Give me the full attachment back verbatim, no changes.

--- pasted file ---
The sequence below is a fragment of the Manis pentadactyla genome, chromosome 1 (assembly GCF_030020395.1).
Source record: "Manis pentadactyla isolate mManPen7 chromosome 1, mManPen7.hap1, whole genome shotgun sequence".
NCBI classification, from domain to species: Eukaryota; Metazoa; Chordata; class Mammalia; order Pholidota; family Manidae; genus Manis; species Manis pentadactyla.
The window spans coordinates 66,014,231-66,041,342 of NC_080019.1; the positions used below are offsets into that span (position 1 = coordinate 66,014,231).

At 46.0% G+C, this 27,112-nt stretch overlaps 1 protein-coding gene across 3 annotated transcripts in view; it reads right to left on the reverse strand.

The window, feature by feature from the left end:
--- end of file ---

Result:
The sequence below is a fragment of the Manis pentadactyla genome, chromosome 1 (assembly GCF_030020395.1).
Source record: "Manis pentadactyla isolate mManPen7 chromosome 1, mManPen7.hap1, whole genome shotgun sequence".
NCBI classification, from domain to species: Eukaryota; Metazoa; Chordata; class Mammalia; order Pholidota; family Manidae; genus Manis; species Manis pentadactyla.
The window spans coordinates 66,014,231-66,041,342 of NC_080019.1; the positions used below are offsets into that span (position 1 = coordinate 66,014,231).

At 46.0% G+C, this 27,112-nt stretch overlaps 1 protein-coding gene across 3 annotated transcripts in view; it reads right to left on the reverse strand.

The window, feature by feature from the left end: